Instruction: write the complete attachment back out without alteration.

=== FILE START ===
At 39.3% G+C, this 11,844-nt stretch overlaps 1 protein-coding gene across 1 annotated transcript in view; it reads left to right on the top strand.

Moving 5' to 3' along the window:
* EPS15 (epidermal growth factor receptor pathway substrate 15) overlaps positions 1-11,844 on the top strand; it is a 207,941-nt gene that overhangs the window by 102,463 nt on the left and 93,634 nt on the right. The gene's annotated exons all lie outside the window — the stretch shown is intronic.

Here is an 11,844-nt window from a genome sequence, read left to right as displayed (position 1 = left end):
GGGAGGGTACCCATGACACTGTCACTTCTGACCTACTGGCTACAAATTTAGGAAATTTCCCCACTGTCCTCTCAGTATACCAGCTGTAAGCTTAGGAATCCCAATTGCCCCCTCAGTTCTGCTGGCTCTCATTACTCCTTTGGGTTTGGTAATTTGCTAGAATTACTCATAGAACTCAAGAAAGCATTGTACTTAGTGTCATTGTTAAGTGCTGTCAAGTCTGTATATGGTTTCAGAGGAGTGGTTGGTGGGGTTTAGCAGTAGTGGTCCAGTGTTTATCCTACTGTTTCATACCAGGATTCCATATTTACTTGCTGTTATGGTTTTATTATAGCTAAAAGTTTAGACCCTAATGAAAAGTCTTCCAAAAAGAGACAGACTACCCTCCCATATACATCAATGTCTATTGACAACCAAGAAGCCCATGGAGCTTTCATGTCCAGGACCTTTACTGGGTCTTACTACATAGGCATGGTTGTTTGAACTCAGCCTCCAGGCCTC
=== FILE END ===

At 39.3% G+C, this 11,844-nt stretch overlaps 1 protein-coding gene across 1 annotated transcript in view; it reads left to right on the top strand.

Moving 5' to 3' along the window:
* EPS15 (epidermal growth factor receptor pathway substrate 15) overlaps positions 1-11,844 on the top strand; it is a 207,941-nt gene that overhangs the window by 102,463 nt on the left and 93,634 nt on the right. The gene's annotated exons all lie outside the window — the stretch shown is intronic.

Here is an 11,844-nt window from a genome sequence, read left to right as displayed (position 1 = left end):
GGGAGGGTACCCATGACACTGTCACTTCTGACCTACTGGCTACAAATTTAGGAAATTTCCCCACTGTCCTCTCAGTATACCAGCTGTAAGCTTAGGAATCCCAATTGCCCCCTCAGTTCTGCTGGCTCTCATTACTCCTTTGGGTTTGGTAATTTGCTAGAATTACTCATAGAACTCAAGAAAGCATTGTACTTAGTGTCATTGTTAAGTGCTGTCAAGTCTGTATATGGTTTCAGAGGAGTGGTTGGTGGGGTTTAGCAGTAGTGGTCCAGTGTTTATCCTACTGTTTCATACCAGGATTCCATATTTACTTGCTGTTATGGTTTTATTATAGCTAAAAGTTTAGACCCTAATGAAAAGTCTTCCAAAAAGAGACAGACTACCCTCCCATATACATCAATGTCTATTGACAACCAAGAAGCCCATGGAGCTTTCATGTCCAGGACCTTTACTGGGTCTTACTACATAGGCATGGTTGTTTGAACTCAGCCTCCAGGCCTC